The knock on “American Idol” is that the show’s performers are likable but bland, singers with outsized, sturdy voices that have little personality. Kelly Clarkson, the brassy first-season winner, has done everything she can to declare her independence — titling her second album “Breakaway” (RCA/19), sporting nasal jewelry on the album’s cover, collaborating with Avril Lavigne and members of Evanescence and Our Lady Peace. But both the album and the tour that pulled into the Wiltern show Clarkson actually likes being a pop tart. It’s as if Pinocchio, once he became a real boy, continued to live as a marionette.
Nothing in her hourlong show would surprise anyone with even a passing knowledge of current pop radio. She may complain, “I never stray too far from the sidewalk” in “Because of You,” but the song is a safe, inoffensive ballad. The chirpy dissatisfaction of “I Hate Myself for Losing You” and “Walk Away” could just as easily come from Britney, Lavigne or Ashlee Simpson.
Clarkson has a stronger set of pipes than her competition, and the songs she’s co-written (or that have been written for her) give her plenty of opportunities to show them off. But there’s not much more to her perf. She’s the George W. Bush of singers: No matter what the situation, she has only one response — use that power.
The limitations of this approach are revealed in the medley in which she pays tribute to her influences — Janis Joplin, B.B. King and Annie Lennox. In Clarkson’s hands, “Piece of My Heart,” “The Thrill Is Gone” and “Sweet Dreams” are all taken at the same full-throttle, take-no-prisoners emotional intensity, with little room for nuance or subtlety. She’s better when not trying so hard to impress, as on the understated, soulful swing of “Trouble With Love Is” and the quiet, acoustic guitar and fiddle version of “Breakaway.”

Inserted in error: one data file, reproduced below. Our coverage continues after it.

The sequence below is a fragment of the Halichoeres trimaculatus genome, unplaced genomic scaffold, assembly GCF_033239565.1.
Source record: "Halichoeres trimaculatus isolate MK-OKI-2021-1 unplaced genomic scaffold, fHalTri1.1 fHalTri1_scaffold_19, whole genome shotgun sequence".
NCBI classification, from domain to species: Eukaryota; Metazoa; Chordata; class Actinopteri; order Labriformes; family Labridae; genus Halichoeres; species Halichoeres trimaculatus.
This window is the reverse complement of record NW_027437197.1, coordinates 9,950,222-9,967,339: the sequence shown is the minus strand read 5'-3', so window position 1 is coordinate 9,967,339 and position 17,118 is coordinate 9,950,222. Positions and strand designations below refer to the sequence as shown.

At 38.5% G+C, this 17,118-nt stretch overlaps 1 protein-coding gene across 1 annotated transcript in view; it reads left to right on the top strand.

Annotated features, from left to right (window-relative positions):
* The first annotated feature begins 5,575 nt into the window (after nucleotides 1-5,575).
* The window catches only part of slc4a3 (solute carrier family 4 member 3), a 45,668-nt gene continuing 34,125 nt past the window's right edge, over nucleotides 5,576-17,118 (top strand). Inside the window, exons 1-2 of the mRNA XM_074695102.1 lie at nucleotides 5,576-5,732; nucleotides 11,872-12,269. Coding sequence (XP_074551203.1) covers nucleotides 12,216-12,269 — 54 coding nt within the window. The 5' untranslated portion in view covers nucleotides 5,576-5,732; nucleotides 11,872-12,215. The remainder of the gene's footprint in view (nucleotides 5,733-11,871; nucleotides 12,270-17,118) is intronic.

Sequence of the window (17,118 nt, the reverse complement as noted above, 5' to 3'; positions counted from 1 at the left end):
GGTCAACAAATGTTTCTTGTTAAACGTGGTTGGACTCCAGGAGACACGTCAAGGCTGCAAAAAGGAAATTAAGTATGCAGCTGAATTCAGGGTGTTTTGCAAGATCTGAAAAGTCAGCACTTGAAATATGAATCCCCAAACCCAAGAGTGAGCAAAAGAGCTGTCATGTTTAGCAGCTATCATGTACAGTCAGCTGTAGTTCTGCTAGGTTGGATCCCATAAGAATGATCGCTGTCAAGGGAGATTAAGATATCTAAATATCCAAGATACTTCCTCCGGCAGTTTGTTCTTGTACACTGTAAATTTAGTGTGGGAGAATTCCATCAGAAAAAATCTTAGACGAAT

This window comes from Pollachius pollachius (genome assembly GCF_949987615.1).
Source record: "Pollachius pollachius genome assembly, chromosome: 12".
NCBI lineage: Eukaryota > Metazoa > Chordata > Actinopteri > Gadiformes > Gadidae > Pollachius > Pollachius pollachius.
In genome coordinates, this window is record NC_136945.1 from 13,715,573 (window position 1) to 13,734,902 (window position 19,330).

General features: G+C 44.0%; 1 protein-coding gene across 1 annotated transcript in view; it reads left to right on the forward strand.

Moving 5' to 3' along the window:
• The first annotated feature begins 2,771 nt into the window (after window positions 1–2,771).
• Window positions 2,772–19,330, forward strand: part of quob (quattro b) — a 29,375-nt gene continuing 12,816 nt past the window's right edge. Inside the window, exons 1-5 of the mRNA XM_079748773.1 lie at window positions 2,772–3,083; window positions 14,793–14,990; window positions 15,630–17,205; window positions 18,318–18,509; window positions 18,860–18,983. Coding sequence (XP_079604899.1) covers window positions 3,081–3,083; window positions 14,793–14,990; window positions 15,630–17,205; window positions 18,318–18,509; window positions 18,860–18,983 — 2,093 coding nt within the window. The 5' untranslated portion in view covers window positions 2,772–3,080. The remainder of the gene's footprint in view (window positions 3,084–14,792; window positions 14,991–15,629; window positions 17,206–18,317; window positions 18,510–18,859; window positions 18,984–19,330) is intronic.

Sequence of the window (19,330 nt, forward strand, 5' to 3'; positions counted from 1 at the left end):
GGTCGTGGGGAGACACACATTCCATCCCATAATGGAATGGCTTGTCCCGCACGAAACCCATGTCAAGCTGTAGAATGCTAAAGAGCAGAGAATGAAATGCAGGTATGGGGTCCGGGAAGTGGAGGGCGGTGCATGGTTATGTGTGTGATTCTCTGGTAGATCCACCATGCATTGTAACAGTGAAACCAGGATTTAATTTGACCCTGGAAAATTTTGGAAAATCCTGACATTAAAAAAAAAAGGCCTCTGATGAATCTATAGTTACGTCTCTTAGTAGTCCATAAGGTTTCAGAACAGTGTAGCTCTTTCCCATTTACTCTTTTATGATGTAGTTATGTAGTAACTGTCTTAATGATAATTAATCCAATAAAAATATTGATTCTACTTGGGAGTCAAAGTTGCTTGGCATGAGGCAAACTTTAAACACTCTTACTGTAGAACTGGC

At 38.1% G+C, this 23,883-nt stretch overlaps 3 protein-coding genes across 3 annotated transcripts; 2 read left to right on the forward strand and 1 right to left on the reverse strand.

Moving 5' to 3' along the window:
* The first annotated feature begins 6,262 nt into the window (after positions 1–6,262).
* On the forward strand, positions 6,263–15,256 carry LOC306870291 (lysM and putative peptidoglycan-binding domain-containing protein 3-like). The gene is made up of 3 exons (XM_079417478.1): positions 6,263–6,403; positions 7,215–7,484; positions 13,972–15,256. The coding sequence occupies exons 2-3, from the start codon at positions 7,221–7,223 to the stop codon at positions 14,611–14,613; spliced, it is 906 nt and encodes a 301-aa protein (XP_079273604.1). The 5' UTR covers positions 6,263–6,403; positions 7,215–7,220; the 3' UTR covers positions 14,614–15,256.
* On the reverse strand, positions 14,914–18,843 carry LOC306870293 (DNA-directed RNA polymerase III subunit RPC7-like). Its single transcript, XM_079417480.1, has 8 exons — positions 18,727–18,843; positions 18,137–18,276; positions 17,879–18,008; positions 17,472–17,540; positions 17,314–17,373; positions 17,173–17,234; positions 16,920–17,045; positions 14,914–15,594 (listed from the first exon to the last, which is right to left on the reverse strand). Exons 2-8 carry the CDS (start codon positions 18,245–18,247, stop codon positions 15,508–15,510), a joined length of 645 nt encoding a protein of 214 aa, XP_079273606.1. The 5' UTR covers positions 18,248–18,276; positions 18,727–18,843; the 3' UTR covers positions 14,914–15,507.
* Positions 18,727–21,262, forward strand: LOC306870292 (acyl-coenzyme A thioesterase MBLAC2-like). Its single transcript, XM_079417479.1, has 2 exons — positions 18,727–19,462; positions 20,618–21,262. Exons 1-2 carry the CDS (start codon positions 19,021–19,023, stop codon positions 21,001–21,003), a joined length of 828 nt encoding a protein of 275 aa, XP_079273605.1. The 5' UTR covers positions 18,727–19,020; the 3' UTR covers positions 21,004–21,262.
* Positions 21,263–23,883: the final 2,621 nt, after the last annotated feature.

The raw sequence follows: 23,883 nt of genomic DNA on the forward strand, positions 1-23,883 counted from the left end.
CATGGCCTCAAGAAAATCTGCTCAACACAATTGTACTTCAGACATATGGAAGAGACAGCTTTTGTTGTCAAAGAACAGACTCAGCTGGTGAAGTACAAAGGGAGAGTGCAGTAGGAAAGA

A relentlessly cheery performer, bouncing around the stage, responding to the placards and screams of fans in the front rows (and, just to make sure nobody’s left out, repeatedly asking those in the balconies and the back of the orchestra how they’re doing), Clarkson reveals little about herself. Even her stage patter references other “Idol” contestants: When commenting about how hot she is onstage, she says she’s “sweating like Ruben.”
The stage decoration — a vaguely “Arabian Nights”-themed set, with rugs, pillows, hanging lamps and flowing scrims — looks generic and slapped together at the last minute. That the pillows placed directly in front of the amps could deaden the sound coming from the stage was a problem that apparently occurred to no one.
But then the show was more about personality than music. Four seasons in, it should be obvious that success on “American Idol” in no way guarantees a career. Sure, Clay Aiken will have work as long as there are showrooms in Branson, Mo., and Ruben Studdard should be the first choice to star in the inevitable basic-cable Luther Vandross biopic, but most of the contestants wind up with the same kind of twilight stardom achieved by other reality-show contestants. That Clarkson has ambitions for something more is admirable and should be applauded. The choices she has made are another matter entirely.